Yesterday, Dave Boucher and I attended the Associated Press’s annual Legislative Lookahead day at Marshall University’s South Charleston campus. The daylong event featured most all the state’s top political leaders, who gave us a glimpse of the issues they’ll be handling in the upcoming legislative session.
My story focused on prison overcrowding. State corrections commissioner Jim Rubenstein said the state’s prison system is at “boiling over.” From my story:
Rubenstein said on any given day all 5,400 state prison beds are filled and about 1,800 inmates who should be in state facilities are held in regional jails.
Joe DeLong, the state’s regional jails director, said jails also are overcrowded, but that is directly related to overcrowding in prisons.
If the state could keep all its prisoners in prison instead of using jails for its overflow, he said, the jails no longer would be overcrowded.
The Justice Reinvestment Initiative work group released a study last month on how the state should overhaul its system, focusing mainly on increasing supervision of offenders once they leave the criminal justice system and reducing substance abuse. We learned yesterday the state’s top lawmakers have differing opinions on those recommendations. Democrats seem to favor the suggestions, but Republicans worry they’re too lenient, that prisoners would be let out early just so the justice system could monitor them after their release.
One thing everyone agrees: the state cannot afford to build a new prison, which could cost more than $100 million. Read my full story here.
Dave Boucher, the Daily Mail’s newest statehouse reporter (more on that later), wrote about the other big focus this year, the education audit. From his story:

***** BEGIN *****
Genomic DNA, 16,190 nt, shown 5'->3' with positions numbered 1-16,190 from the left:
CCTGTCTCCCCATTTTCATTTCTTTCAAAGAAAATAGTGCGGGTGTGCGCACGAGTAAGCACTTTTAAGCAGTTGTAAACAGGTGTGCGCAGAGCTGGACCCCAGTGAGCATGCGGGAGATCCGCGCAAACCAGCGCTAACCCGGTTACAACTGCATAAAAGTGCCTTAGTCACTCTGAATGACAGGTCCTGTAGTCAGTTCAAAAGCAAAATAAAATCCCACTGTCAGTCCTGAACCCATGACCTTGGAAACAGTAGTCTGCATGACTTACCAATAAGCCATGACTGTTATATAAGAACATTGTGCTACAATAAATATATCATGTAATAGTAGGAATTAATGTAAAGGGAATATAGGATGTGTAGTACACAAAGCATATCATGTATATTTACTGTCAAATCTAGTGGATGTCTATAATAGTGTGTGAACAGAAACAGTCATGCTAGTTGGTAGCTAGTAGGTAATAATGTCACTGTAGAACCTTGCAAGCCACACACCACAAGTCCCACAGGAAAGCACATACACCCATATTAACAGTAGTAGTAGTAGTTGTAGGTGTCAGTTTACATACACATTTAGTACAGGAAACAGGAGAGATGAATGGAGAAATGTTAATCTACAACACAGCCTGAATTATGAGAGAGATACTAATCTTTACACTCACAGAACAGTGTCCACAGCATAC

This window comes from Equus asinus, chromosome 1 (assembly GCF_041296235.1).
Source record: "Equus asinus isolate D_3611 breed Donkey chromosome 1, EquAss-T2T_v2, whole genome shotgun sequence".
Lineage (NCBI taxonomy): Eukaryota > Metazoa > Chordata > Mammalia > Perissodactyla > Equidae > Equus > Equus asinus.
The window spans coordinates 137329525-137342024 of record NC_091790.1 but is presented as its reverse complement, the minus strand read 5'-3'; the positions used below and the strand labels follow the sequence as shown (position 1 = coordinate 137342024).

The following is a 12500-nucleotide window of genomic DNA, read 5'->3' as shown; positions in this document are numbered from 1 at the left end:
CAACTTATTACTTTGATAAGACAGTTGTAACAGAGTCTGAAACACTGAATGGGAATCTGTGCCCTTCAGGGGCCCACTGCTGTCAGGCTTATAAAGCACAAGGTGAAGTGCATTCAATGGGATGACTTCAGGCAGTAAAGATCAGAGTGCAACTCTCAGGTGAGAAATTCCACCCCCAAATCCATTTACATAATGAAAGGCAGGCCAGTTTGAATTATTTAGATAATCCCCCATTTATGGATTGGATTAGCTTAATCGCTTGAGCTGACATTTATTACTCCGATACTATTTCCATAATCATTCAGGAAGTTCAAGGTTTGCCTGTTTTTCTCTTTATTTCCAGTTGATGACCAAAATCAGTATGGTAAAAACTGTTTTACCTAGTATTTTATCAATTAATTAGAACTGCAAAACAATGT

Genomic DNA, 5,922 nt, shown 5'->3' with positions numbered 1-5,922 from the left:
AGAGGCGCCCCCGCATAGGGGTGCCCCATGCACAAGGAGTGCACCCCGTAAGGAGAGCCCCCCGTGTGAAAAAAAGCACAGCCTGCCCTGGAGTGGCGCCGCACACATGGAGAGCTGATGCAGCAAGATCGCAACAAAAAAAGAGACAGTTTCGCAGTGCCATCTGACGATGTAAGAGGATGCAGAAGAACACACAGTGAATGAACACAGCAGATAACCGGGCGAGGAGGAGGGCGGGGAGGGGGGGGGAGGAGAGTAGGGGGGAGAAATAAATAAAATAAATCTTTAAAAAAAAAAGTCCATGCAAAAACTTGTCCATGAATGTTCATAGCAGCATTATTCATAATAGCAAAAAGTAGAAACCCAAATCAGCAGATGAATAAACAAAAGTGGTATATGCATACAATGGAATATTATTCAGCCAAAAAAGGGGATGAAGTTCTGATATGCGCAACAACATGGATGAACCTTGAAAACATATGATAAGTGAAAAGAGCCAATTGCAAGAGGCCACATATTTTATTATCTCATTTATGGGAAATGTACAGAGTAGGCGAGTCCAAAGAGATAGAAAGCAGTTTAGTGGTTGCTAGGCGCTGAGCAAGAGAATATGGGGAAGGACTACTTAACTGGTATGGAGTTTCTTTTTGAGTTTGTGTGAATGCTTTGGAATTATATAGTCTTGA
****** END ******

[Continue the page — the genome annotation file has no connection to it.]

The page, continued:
Since the release of an education efficiency audit in January 2012, (Gov. Earl Ray) Tomblin has acknowledged the need for change several times.
On Thursday he hinted at some of the themes he could address early in the session – calendar flexibility; a shift of control to local school systems; reading proficiency; and general system effectiveness in preparing students for life after high school.
Tomblin said he intends to release his education suggestions in the first 10 days of the session, which begins next Wednesday. State superintendent Jim Phares also attended yesterday’s session and outlined his hopes for the session.
Phares said the department is continually trying to decrease its bureaucracy, including eliminating some of its own policies. He plans to ask the Legislature to eliminate antiquated code.
As I mentioned above, Dave is going to be working with me this session at the statehouse. Our friend, colleague and Capitol Bureau Chief Ry Rivard is leaving us to work for Inside Higher Ed in Washington, D.C. We wish him well in the big city.
Dave is the Daily Mail’s former education writer, joining us about a year ago after working at a newspaper in rural Kentucky. He’s a Michigan native and a Northwestern University graduate. He also worked for the German equivalent of NPR while in college. Ask him about that. He got a really nice umbrella out of it.
Dave’s background in education reporting really makes him the perfect addition to our statehouse team this session, since everyone agrees school reform will be the premiere issue for lawmakers.